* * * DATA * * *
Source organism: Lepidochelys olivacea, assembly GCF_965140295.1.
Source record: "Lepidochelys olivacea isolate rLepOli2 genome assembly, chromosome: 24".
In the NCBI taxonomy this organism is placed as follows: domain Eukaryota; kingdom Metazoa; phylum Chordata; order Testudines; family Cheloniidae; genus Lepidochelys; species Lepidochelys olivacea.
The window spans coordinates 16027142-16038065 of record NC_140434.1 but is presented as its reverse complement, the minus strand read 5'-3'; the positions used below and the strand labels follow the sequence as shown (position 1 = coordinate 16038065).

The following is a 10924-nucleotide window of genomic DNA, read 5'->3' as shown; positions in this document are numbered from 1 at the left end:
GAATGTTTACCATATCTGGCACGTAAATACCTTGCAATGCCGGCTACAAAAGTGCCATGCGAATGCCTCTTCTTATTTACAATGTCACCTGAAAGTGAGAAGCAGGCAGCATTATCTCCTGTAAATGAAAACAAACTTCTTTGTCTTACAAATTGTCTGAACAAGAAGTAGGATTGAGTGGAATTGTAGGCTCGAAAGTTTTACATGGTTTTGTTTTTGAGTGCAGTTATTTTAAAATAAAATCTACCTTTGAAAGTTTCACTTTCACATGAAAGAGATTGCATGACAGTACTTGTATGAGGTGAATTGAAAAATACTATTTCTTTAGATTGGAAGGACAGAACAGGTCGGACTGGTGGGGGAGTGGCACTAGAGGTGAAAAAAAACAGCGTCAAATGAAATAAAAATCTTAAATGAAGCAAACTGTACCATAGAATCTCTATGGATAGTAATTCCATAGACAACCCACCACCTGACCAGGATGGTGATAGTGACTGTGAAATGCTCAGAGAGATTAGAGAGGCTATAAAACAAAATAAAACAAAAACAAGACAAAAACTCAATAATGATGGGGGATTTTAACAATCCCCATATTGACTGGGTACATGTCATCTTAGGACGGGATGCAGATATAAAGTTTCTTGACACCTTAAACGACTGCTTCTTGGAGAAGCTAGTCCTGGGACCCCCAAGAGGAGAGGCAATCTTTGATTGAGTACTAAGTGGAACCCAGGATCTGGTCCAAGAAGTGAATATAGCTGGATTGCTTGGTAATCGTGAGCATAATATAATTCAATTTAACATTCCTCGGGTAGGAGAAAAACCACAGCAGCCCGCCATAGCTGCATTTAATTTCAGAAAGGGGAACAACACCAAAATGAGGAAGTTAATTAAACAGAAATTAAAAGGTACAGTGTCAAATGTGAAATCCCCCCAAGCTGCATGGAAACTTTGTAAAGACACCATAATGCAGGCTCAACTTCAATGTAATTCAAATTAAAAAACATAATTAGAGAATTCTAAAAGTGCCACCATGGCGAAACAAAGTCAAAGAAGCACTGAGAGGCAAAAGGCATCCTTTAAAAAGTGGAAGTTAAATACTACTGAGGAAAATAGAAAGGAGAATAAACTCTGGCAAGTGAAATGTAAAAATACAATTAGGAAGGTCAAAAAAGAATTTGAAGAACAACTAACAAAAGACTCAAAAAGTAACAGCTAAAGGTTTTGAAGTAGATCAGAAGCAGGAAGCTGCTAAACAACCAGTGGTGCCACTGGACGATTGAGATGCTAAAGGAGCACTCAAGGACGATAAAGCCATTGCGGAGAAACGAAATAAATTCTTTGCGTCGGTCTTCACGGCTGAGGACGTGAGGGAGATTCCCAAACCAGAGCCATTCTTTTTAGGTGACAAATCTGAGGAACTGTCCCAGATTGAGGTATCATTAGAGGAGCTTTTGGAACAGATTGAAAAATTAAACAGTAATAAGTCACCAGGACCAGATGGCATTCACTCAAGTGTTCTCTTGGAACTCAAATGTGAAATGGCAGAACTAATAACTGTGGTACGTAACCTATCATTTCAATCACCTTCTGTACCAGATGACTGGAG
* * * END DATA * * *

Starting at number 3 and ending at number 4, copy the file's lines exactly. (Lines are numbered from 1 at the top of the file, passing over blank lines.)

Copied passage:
In the NCBI taxonomy this organism is placed as follows: domain Eukaryota; kingdom Metazoa; phylum Chordata; order Testudines; family Cheloniidae; genus Lepidochelys; species Lepidochelys olivacea.
The window spans coordinates 16027142-16038065 of record NC_140434.1 but is presented as its reverse complement, the minus strand read 5'-3'; the positions used below and the strand labels follow the sequence as shown (position 1 = coordinate 16038065).